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Durga Das Basu Commentary on The Constitution of India (Volume 1)

Durga Das Basu Commentary on The Constitution of India (Volume 1)

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Description
This statement effectively means that the last word on Constitutionality is by the Judges. It implies that Judges are free to read the Constitution and adapt it as it pleases them. It contains only a kernel of the truth. However, somewhat exaggerated, the facts are that the Courts do play an important role in governing our nation because they play a central role in the interpre¬tation of the Constitution. Judges make law. This is clearly laid down by our Supreme Court in Raghubhir Singh.' Under Article 141 of our Constitution, the law declared by the Supreme Court is binding on all courts, and this in effect becomes the law of the land. But the study of the Constitution involves much more than an examination of its judicial interpretation. The Constitution is not simply what the Supreme Court says it is. Its words are not so many empty vessels into which Justices can pour meaning. The original understanding of the founding generation is one source to understand the Constitution. Another equally indispensable source is of course, the Supreme Court, whose decisions have influenced so profoundly our under-standing of the Constitution and its principles. The judges of the Supreme Court, while interpreting the Constitution, have also taken into account the aim and spirit of the Constitu¬tion. As stated by Granville Austin, the Indian Constitution is first and foremost a social document.2 Various decisions of the Supreme Court have also explicitly stated so. The interpretation now given to Fundamental Rights and the Directive Principles of State Policy and how they can go together, is a clear example. The jurisdiction of the Supreme Court to declare what is law is unlimited and it extends to all spheres. Naturally there is no subject which has not been dealt with by the Supreme Court and very often new questions come before it for interpretation, especially relating to the Fundamental Rights chapter of the Con-stitution. New interpretation becomes necessary due to various developments in the State, including social and economic development. Since the Constitution is a living document, new interpretations will be applied according to changing circumstances.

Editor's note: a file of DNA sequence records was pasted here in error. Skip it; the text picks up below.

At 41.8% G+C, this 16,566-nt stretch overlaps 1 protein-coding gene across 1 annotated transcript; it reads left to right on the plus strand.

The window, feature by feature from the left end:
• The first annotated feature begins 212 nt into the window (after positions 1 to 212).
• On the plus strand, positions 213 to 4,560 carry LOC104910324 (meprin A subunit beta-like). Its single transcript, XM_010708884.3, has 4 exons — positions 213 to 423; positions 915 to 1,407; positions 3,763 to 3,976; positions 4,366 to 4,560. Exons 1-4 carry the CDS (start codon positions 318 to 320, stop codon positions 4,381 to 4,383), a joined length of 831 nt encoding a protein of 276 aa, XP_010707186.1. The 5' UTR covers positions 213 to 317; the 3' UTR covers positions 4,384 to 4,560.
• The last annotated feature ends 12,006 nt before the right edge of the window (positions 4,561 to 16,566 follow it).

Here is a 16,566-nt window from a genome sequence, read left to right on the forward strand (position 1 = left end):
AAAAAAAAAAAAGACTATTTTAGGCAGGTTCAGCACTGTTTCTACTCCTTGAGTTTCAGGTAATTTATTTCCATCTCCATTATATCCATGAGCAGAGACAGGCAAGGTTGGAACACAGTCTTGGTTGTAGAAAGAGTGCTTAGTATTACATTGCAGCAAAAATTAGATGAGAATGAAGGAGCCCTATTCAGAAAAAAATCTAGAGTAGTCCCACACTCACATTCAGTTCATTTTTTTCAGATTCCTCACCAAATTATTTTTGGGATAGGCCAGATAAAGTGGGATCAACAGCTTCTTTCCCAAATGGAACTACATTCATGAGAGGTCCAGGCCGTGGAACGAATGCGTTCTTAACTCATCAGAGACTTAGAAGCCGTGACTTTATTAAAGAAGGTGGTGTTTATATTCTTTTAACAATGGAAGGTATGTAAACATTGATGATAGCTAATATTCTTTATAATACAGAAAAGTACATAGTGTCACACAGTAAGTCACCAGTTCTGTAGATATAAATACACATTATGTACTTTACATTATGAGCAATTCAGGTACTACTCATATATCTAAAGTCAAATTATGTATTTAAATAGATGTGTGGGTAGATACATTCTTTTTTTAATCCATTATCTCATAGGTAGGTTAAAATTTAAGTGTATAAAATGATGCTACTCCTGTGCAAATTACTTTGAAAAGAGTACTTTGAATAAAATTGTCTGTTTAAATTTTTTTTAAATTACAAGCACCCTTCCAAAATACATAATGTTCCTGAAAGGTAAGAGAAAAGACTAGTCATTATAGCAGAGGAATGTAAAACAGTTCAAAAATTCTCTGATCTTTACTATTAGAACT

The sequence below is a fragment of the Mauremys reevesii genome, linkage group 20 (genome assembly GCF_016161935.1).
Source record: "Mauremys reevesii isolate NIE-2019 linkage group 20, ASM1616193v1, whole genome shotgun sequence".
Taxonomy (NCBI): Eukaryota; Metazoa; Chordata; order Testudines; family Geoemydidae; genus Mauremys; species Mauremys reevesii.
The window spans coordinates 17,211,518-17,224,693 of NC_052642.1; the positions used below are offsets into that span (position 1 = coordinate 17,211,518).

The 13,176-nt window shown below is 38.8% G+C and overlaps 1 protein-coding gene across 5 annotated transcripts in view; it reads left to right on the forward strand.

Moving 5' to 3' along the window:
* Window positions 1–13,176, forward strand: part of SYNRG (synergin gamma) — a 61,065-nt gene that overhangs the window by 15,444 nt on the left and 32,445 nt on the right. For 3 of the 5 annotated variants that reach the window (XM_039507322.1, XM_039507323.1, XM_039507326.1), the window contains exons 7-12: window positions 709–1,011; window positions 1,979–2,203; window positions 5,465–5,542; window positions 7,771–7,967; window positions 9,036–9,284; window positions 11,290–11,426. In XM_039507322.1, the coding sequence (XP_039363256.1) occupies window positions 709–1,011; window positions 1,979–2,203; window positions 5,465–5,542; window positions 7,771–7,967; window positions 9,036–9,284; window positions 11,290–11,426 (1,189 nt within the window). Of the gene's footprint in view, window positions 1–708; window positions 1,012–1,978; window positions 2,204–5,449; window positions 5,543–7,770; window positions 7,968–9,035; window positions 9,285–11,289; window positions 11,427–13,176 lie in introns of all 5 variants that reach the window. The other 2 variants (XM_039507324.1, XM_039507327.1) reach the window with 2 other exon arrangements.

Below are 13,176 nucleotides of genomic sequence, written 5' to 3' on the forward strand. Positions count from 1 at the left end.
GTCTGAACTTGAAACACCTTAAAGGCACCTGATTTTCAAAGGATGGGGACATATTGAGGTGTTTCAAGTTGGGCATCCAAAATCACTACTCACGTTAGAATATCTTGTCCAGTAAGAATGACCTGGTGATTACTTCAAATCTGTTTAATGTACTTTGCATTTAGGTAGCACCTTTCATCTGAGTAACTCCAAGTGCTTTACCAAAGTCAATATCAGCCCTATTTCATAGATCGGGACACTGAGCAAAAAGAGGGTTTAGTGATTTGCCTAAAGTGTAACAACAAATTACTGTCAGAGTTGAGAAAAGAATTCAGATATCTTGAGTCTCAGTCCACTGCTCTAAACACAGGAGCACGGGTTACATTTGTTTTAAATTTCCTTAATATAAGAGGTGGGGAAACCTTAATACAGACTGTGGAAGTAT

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Contents
Introduction
Appendix to Introduction
The Constitution of India, 1950
Preamble
Part I - The union and its Territory
Article 1.    Name and territory of the Union
Article 2.    Admission or establishment of new States
Article 2A.  [Sikkim to be associated with the union.] Rep. by the Constitution
                   (Thirty-sixth Amendment) Act, 1975, s.5 (w.e.f.26-4-1975)
Article 3.    Formation of new States and alteration of areas, boundaries or
                   names of existing States
Article 4.    Laws made under articles 2 and 3 to provide for the
                   amendment of the First and
                   the Fourth Schedules and Supplemental, incidental and
                   consequential matters
Part II - Citizenship
Article 5.    Citizenship at the commencement of the Constitution
Article 6.    Rights of citizenship of certain persons who have migrated
                   to India from Pakistan
Article 7.    Rights of citizenship of certain migrants to Pakistan
Article 8.    Rights of citizenship of certain persons of Indian origin
                   outside India
Article 9.    Persons voluntarily acquiring citizenship of a foreign
                   State not to be citizens
Article 10.  Continuance to the rights of citizenship
Article 11.  Parliament to regulate the right of citizenship by law
Part III - Fundamental rights
General
Article 12.  Definition
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Author Details
Author – Acharya Dr. Durga Das Basu, M.A., LL.D. (Cal.); D. Litt. (Cal. Burd.);
Rabindrabharti; Kalyani); Saraswati, Vachaspati, Vidyavaridhi, Prajnabharati,
Nyayaratnakara, Neetibhaskara, Nyayabharati, Manava Ratna. Honorary
Professor, Banaras Hindu University; Retired Judge, High Court, Calcutta;
Formerly Member, Union Law Commission; Tagore Law Professor, Asutosh
Memorial Lecturer. Calcutta University; Recipient, National Award, Padmabhushan
(1985); National Research Professor of India (1986); National Citizen’s Award (1991);
Honorary Fellow, Asiatic Society, Calcutta (1994).
Eighth Edition Revised by
Hon’ble Mr. Justice S.S. Subbramani, Judge (Retired) High Court, Madras
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